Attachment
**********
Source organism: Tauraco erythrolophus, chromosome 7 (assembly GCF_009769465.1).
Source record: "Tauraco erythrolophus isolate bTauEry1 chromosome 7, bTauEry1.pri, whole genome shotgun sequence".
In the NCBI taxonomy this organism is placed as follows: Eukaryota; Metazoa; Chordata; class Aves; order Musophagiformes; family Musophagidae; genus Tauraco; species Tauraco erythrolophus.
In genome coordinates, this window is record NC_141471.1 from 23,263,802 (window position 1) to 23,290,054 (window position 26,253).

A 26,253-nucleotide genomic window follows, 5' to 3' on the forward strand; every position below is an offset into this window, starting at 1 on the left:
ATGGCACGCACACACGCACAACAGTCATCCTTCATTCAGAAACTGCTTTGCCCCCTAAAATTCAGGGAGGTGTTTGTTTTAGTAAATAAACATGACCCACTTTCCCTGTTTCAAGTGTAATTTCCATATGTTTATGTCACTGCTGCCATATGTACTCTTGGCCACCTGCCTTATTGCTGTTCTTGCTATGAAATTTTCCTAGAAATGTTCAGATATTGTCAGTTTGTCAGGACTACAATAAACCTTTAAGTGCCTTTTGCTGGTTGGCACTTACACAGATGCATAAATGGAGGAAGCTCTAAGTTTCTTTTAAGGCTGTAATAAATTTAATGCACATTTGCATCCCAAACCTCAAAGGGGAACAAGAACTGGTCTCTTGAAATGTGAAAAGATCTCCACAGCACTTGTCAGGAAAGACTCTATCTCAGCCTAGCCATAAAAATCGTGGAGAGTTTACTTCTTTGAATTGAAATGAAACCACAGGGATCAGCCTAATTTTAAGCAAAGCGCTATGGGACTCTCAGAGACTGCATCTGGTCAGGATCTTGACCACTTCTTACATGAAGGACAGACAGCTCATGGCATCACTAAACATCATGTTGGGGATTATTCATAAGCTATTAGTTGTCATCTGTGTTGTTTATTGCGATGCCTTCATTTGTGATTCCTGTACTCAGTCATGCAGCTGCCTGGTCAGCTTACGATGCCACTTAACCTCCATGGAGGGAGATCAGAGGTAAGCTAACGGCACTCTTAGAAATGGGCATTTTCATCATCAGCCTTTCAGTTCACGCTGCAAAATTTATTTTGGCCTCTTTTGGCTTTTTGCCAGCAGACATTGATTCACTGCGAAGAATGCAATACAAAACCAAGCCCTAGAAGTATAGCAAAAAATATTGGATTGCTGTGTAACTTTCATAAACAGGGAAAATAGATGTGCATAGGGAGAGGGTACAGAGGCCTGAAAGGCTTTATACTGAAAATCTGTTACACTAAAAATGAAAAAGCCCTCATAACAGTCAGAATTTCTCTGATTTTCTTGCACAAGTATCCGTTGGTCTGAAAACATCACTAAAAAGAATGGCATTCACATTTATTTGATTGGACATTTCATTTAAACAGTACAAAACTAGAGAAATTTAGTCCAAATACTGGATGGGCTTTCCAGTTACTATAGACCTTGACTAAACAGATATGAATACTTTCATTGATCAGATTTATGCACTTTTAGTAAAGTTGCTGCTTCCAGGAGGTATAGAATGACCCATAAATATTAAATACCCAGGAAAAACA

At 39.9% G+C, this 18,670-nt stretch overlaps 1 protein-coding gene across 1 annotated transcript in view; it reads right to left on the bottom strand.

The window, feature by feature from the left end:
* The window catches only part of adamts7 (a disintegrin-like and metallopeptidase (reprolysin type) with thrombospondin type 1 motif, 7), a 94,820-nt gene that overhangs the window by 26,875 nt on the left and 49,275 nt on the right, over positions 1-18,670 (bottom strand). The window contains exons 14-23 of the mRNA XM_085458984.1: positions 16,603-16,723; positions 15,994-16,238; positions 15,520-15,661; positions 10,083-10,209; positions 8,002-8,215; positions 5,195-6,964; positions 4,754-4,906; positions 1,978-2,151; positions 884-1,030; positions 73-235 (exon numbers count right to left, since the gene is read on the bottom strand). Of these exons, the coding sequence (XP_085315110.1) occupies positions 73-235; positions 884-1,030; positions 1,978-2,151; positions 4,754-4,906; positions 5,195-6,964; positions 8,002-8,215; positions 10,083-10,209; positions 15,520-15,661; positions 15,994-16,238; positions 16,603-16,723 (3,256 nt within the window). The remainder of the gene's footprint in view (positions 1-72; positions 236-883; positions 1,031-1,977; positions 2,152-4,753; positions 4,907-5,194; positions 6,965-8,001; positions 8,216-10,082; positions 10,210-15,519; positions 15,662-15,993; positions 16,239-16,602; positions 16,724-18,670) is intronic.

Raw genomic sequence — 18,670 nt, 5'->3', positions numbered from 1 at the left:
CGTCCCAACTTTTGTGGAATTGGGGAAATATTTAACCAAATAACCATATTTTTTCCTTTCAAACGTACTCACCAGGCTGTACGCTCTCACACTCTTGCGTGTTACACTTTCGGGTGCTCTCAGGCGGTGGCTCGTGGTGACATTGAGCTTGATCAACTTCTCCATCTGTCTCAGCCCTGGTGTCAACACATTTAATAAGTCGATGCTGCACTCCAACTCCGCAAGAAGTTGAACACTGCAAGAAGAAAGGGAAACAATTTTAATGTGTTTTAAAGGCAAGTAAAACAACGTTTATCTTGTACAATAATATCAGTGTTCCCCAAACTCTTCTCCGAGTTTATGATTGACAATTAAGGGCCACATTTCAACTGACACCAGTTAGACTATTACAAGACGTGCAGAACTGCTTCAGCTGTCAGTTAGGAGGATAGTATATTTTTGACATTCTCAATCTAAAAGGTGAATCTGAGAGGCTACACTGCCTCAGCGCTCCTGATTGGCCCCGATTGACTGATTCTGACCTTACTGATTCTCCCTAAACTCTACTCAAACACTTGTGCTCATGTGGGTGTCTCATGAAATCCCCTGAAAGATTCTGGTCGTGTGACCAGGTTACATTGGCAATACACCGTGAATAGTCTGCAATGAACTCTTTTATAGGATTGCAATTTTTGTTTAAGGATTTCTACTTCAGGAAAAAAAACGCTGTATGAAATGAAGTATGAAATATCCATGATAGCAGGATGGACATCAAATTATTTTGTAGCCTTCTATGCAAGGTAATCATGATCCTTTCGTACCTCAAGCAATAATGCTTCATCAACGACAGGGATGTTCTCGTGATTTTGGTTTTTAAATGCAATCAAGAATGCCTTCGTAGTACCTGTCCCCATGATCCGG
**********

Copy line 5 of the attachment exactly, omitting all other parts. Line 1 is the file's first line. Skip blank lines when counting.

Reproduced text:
A 26,253-nucleotide genomic window follows, 5' to 3' on the forward strand; every position below is an offset into this window, starting at 1 on the left: